Senior Research Scientist Earth Oceans and Space, Science and Engineering Division, Southwest Research Institute
Ph.D., Physics, University of Texas San Antonio, 2016
B.S., Physics: Astronomy, Honors in physics, University of New Hampshire, 2012
· Magnetosphere – Solar Wind Coupling; Earth’s magnetosphere carves out a protective bubble around the planet, shielding us from most of the plasma that’s emitted by the sun in the solar wind. When solar wind energy enters our magnetospheric bubble there can be wide-ranging consequences for space weather. Under the right conditions, the solar wind can drive brilliant aurorae in our upper atmosphere and increase harmful radiation levels in regions of space that host GPS, telecommunications, and other satellites. I study the coupling of the magnetosphere and solar wind to understand the fundamental physical processes that power space weather.
· Magnetotail physics; The magnetotail is the “battery” region of the magnetosphere; it stores energy from the solar wind and releases it, often violently, powering the most explosive phenomena in space weather: geomagnetic storms and substorms. When it’s active, the magnetotail accelerates plasma that’s trapped by Earth’s magnetosphere and expels it toward Earth and also out of the magnetosphere entirely. I study Earth’s magnetotail to understand the physical processes that rapidly redistribute mass and energy throughout our magnetospheric bubble.
· Magnetic Reconnection; Reconnection is a universal process, in that it occurs in plasmas in the solar atmosphere, in Earth’s magnetosphere, in other planets’ magnetospheres, beyond the solar system, and in laboratories on Earth. Reconnection dissipates magnetic fields and accelerates particles. It is the principal mechanism that allows solar wind energy to penetrate the magnetosphere. Reconnection is also the process that “charges” and “short circuits” the “battery” region of our magnetosphere: the magnetotail. I study magnetic reconnection to understand one of the most important processes for driving explosive phenomena in our magnetospheric bubble and in plasmas throughout the universe.
Dr. Genestreti has over 10 years of experience in the analysis and calibration of in situ plasma measurements, specializing in applications of electrostatic analyzers. Dr. Genestreti has worked with data from space missions such as Cluster, Geotail, Magnetospheric Multi-scale (MMS), Van Allen Probes (VAP), etc. He is currently a co-investigator and deputy principle investigator in training for NASA’s flagship MMS mission. He has contributed to instrumentation efforts such as Cluster-CODIF, MMS-HPCA, MMS- FPI, VAP-HOPE, etc. Dr. Genestreti has published research on topics such as magnetic reconnection in space plasmas, substorms on Earth and Mercury, thermal structures in the Earth’s plasmasphere, etc. Currently, Dr. Genestreti’s research focuses on micro-scale processes during magnetic reconnection using MMS particle and fields data, supported by the analysis of particle-in-cell simulations.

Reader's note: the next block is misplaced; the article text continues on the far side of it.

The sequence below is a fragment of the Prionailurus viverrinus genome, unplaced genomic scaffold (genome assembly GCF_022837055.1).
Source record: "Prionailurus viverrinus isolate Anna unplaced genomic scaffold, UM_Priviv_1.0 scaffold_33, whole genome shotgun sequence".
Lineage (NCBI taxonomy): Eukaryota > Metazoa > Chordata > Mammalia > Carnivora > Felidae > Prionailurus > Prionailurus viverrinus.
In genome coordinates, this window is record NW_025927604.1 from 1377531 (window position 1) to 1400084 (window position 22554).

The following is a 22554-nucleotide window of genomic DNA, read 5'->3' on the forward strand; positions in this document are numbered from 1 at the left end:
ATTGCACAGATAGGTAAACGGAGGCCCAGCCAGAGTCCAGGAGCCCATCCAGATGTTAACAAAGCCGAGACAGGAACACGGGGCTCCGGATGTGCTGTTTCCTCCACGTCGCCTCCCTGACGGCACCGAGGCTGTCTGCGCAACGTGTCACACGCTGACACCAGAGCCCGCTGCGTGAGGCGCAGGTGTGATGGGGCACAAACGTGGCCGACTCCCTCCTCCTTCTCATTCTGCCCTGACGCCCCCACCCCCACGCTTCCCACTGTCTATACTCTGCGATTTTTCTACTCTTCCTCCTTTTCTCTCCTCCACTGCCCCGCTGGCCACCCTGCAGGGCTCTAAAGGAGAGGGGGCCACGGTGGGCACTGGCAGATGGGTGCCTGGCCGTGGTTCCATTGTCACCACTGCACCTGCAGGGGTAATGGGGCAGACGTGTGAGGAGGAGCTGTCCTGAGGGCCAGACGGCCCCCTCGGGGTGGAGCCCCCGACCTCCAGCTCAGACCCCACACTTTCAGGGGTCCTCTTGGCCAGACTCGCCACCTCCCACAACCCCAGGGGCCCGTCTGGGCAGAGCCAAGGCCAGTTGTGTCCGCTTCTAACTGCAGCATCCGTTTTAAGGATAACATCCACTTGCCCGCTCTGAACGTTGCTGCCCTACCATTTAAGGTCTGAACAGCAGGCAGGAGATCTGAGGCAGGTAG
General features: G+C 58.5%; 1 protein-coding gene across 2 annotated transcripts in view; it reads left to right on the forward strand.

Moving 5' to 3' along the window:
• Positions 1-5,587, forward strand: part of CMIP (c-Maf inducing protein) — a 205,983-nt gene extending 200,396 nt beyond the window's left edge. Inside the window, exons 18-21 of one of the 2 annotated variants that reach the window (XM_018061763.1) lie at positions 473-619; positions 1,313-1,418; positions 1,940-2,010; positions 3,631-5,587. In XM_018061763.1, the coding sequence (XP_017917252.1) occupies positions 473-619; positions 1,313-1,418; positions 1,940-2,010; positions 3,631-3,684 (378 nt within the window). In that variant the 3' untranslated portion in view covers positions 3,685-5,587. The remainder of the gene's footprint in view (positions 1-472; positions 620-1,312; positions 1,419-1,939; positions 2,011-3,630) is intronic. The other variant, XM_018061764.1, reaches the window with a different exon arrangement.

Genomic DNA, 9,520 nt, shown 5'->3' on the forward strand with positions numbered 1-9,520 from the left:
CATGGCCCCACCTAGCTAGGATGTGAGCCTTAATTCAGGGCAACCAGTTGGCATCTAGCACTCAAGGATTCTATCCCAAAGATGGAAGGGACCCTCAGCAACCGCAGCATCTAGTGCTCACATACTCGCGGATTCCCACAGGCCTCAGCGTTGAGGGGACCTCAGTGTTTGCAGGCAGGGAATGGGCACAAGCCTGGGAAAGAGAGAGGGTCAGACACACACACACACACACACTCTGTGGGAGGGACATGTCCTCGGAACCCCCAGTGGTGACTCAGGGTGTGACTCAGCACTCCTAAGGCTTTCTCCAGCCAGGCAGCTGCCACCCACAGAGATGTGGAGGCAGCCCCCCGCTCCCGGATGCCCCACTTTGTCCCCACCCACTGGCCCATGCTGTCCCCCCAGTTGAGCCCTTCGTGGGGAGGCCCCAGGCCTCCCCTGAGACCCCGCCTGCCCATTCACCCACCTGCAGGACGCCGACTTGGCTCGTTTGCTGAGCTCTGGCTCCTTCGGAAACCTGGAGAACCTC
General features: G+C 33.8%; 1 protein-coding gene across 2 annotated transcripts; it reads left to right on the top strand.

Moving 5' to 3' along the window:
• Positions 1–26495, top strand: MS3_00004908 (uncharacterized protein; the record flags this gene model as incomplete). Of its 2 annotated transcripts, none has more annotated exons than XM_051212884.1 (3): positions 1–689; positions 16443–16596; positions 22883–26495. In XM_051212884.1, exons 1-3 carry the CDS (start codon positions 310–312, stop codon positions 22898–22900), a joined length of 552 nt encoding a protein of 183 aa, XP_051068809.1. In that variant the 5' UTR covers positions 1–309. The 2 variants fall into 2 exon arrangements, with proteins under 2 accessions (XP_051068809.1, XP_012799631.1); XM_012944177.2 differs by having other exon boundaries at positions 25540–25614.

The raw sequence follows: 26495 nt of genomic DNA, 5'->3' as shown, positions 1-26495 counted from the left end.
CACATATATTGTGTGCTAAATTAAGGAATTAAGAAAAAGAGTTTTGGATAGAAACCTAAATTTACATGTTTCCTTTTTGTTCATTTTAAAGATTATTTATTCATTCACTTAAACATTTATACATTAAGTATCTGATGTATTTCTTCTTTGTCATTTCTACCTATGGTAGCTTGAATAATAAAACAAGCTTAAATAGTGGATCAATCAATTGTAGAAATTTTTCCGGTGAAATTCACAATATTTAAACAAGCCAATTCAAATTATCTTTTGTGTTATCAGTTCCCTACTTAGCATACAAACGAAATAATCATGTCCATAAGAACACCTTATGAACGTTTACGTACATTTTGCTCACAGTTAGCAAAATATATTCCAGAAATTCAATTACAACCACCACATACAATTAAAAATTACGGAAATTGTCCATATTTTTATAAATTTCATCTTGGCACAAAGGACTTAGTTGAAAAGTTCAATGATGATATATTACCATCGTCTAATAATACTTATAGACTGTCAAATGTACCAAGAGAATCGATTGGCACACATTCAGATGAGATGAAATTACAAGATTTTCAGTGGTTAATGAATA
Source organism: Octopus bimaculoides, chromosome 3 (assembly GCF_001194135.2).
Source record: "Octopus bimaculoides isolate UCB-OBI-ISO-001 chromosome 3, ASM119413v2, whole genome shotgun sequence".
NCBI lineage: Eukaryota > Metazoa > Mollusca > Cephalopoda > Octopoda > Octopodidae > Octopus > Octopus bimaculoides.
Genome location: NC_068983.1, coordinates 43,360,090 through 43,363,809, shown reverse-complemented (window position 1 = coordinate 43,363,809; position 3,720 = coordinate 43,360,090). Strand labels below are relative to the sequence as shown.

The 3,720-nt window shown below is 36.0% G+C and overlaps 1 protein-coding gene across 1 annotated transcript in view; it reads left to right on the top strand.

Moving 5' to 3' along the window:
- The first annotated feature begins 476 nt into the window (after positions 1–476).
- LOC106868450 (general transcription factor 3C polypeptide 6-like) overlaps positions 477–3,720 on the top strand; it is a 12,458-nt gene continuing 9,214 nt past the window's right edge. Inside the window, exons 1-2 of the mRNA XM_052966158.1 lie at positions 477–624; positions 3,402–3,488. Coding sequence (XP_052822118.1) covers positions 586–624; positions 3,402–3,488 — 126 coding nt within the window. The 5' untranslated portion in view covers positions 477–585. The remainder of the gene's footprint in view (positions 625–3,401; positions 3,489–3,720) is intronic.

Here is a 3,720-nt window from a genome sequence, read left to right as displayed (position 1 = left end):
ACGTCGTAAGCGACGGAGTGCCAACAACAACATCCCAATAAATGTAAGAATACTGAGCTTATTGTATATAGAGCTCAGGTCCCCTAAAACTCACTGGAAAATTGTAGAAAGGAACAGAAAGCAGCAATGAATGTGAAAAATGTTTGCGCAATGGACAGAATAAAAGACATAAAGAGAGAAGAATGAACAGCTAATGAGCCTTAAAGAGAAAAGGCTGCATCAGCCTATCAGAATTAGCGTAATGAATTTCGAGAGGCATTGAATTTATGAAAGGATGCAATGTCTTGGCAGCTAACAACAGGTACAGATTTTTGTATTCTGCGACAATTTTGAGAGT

As an undergraduate at UNH, Dr. Genestreti studied heavy ion dynamics during magnetopause reconnection and performed in-flight calibration of the Cluster-CODIF analyzer. He obtained his Ph.D. from the joint UTSA-SwRI graduate program in space physics. At UTSA/SwRI, Dr. Genestreti helped calibrate MMS-HPCA and helped cross-calibrate MMS-HPCA with MMS-FPI. Dr. Genestreti researched magnetic reconnection in the Earth’s magnetotail and developed analysis tools to evaluate temperatures of low-energy plasmas. Dr. Genestreti continued his research on magnetic reconnection as a postdoc at the Space Research Institute at the Austrian Academy of Sciences, as a Research Scientist at UNH, and as a Research Scientist and Senior Research Scientist at SwRI (2019-present).
University of New Hampshire Earth, Oceans, and Space (UNH-EOS) Department: undergraduate research assistant, 2009-12;
University of Texas at San Antonio: graduate research assistant (at SwRI), 2012-16;
Austrian Academy of Sciences Space Research Institute: postdoctoral researcher, 2016-18;
University of New Hampshire Earth, Oceans, and Space (UNH-EOS) Department: research scientist III, 2018-2019;
Southwest Research Institute: Research Scientist, 2019-2020;
Southwest Research Institute: Senior Scientist 2020-present.
To see an up-to-date list of my publications, please find me on Google Scholar or ResearchGate.